When I came across Scott Wilk's stunning watches, I was not only stopped in the aisles, but I just had to know more. I had to follow-up and find out more about his work, the process behind his watch creations and the maker behind the bench. His watches are not only beautiful and imaginative, they are stylish, well crafted and beckon you to take a closer look.
Scott has taken the time to share with us his process and provide insight into his creative business.
How long have you been an artist, designer or maker?
I've been creating jewellery for over ten years and making watches for over five years, but I've been interested in the arts in one form or another since before I can remember.
What drew you to your craft?
I've always had a fascination with very small intricate things. I really can't believe it took me so long to figure out that I wanted to be a watchmaker, but that's how life goes.
How will you describe your personal style?
I like clean simple designs, but I also like organic, flowing looks. Pattern and geometry is also something I dabble with every now and again. I try and work pieces that blend those two disparate aesthetics, but it definitely can be tricky!
Where do you find inspiration for your work?
Everywhere. I try and pay attention to things everywhere I go because it's surprising how just catching a glance of the edge of a building, cracks in the pavement, or the pattern fallen leaves can make, can suddenly just give you the beginning of an idea. After that, it is a bunch of hard work.
How much time do you spend creating?
As much time as I possibly can, without having it impact my family life. It's tough with two small children, one is two and a half years old and the other one is almost two months old. Trying to balance everything usually means that I work at something, whether it be changing dirty diapers or putting together a custom watch, from the time I get up in the morning until I go to bed at night.
Tell us about your creative process?
It's kind of an 'all over the place' kind of thing. I just try and be creative in different aspects of my processes that allow for that. In my watch making, this can take place at many different points of the building process. Definitely, there is more room to be creative before a project even gets to a physical stage, meaning there is a bunch of designing before any building takes place. Though there is room for me to change aspects of a watch's look throughout the building process, though this usually just translates into colour choice.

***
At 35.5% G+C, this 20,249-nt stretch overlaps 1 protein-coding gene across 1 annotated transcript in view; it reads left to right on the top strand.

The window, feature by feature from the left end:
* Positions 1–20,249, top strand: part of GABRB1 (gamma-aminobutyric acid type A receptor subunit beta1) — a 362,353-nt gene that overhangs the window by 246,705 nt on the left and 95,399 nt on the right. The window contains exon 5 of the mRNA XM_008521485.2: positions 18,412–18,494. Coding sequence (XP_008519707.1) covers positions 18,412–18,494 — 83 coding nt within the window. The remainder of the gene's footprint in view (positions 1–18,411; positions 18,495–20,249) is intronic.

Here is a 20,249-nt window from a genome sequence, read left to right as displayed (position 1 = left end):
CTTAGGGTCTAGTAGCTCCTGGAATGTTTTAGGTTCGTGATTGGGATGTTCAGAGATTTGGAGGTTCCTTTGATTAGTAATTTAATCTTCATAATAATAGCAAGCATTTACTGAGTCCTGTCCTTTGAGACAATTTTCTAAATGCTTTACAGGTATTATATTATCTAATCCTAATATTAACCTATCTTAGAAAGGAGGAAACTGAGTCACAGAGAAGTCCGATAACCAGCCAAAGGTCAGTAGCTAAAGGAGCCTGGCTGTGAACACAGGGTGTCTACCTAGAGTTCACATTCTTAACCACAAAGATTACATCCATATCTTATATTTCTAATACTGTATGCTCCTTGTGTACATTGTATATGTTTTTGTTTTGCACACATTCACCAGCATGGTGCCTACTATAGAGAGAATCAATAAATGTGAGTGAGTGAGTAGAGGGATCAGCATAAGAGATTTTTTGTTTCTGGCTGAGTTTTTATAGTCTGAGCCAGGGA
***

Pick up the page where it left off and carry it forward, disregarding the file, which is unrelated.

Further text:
Why did you decide to start your own business, and what challenges have you faced in building your business?
I decided partially because of circumstance and partially because I really disliked my job. I had been making jewellery and doing shows for a number of years, but it was never really enough to make a full time job out of it. Once my wife had our first child, I decided to stay home to take care of him and try to make my business into something more. It's probably been one of the most challenging transitions I have ever faced. It has really been an eye opener for me, though I didn't know what to expect. It's been a very rewarding and tiring experience.
Who has been the biggest motivator to you, during the development of your craft and business?
My wife and parents have been absolutely instrumental in giving me the freedom and encouragement to develop my craft. There never was any push by them for me to do something different, they have always supported me in whatever I have done.
What do you have in store for the future?
So many things I wouldn't be able to list them all individually here. My long term, ultimate goal is to make a watch where I have designed and made every part myself. Suffice to say, that is a few years away.
What advice do you have for others who are thinking of turning their creative passion into a business?
Be prepared to work hard. Be prepared to fail. Be prepared to do a lot of work that is not creative in the slightest. Take risks. Learn from your mistakes. Make sure you are extremely self-motivated. Don't do anything half-assed. Have a plan. Don't be afraid to ask for help.
How do you define success?
Photographs provided by Scott Wilk | Wilk Watchworks
Barns Art Market
Artscape Wychwood Art Barns
Saturday August 24th and Saturday October 19th, 2013
Queen West Artcrawl Outdoor Art Show and Sale
Trinity Bellwoods Park
September 21 and 22, 2013
Christmas One of a Kind Show
Direct Energy Centre
Nov 28 - Dec 8, 2013
Originals Ottawa Christmas Craft Sale
Ernst & Young Centre
December 12 - 22, 2013
If you will like to find out more about Wilk Watchworks, please visit www.wilkdesigns.com or email Scott at firstname.lastname@example.org. You can see more of his collection at his online shop or follow and stay up-to-date with what's happening on his Facebook page.